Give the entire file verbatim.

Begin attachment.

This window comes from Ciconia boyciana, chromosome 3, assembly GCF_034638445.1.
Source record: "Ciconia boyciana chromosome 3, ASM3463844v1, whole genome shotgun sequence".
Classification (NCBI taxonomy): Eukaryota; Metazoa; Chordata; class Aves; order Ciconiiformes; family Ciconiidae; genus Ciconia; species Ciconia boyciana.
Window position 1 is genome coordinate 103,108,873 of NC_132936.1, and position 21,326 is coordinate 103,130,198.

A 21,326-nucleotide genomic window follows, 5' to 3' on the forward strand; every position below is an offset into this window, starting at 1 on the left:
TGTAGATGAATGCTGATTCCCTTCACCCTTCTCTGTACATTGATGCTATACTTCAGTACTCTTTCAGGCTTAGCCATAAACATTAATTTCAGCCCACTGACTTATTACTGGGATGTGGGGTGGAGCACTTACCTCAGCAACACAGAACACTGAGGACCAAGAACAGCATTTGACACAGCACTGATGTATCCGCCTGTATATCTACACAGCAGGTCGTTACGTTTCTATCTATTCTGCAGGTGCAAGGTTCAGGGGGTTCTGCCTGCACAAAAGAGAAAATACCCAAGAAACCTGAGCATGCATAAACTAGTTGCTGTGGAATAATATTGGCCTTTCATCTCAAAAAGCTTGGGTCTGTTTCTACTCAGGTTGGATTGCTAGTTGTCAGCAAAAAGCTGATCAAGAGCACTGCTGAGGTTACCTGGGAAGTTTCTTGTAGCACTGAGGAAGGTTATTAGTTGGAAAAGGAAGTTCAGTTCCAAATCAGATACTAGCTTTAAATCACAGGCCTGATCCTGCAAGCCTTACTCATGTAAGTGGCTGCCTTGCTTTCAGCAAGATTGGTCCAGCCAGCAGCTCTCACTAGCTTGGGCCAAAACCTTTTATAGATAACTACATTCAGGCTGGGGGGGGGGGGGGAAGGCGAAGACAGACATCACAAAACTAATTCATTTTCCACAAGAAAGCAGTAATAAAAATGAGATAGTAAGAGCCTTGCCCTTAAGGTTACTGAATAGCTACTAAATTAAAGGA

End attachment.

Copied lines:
This window comes from Ciconia boyciana, chromosome 3, assembly GCF_034638445.1.
Source record: "Ciconia boyciana chromosome 3, ASM3463844v1, whole genome shotgun sequence".
Classification (NCBI taxonomy): Eukaryota; Metazoa; Chordata; class Aves; order Ciconiiformes; family Ciconiidae; genus Ciconia; species Ciconia boyciana.
Window position 1 is genome coordinate 103,108,873 of NC_132936.1, and position 21,326 is coordinate 103,130,198.

A 21,326-nucleotide genomic window follows, 5' to 3' on the forward strand; every position below is an offset into this window, starting at 1 on the left:
TGTAGATGAATGCTGATTCCCTTCACCCTTCTCTGTACATTGATGCTATACTTCAGTACTCTTTCAGGCTTAGCCATAAACATTAATTTCAGCCCACTGACTTATTACTGGGATGTGGGGTGGAGCACTTACCTCAGCAACACAGAACACTGAGGACCAAGAACAGCATTTGACACAGCACTGATGTATCCGCCTGTATATCTACACAGCAGGTCGTTACGTTTCTATCTATTCTGCAGGTGCAAGGTTCAGGGGGTTCTGCCTGCACAAAAGAGAAAATACCCAAGAAACCTGAGCATGCATAAACTAGTTGCTGTGGAATAATATTGGCCTTTCATCTCAAAAAGCTTGGGTCTGTTTCTACTCAGGTTGGATTGCTAGTTGTCAGCAAAAAGCTGATCAAGAGCACTGCTGAGGTTACCTGGGAAGTTTCTTGTAGCACTGAGGAAGGTTATTAGTTGGAAAAGGAAGTTCAGTTCCAAATCAGATACTAGCTTTAAATCACAGGCCTGATCCTGCAAGCCTTACTCATGTAAGTGGCTGCCTTGCTTTCAGCAAGATTGGTCCAGCCAGCAGCTCTCACTAGCTTGGGCCAAAACCTTTTATAGATAACTACATTCAGGCTGGGGGGGGGGGGGGAAGGCGAAGACAGACATCACAAAACTAATTCATTTTCCACAAGAAAGCAGTAATAAAAATGAGATAGTAAGAGCCTTGCCCTTAAGGTTACTGAATAGCTACTAAATTAAAGGA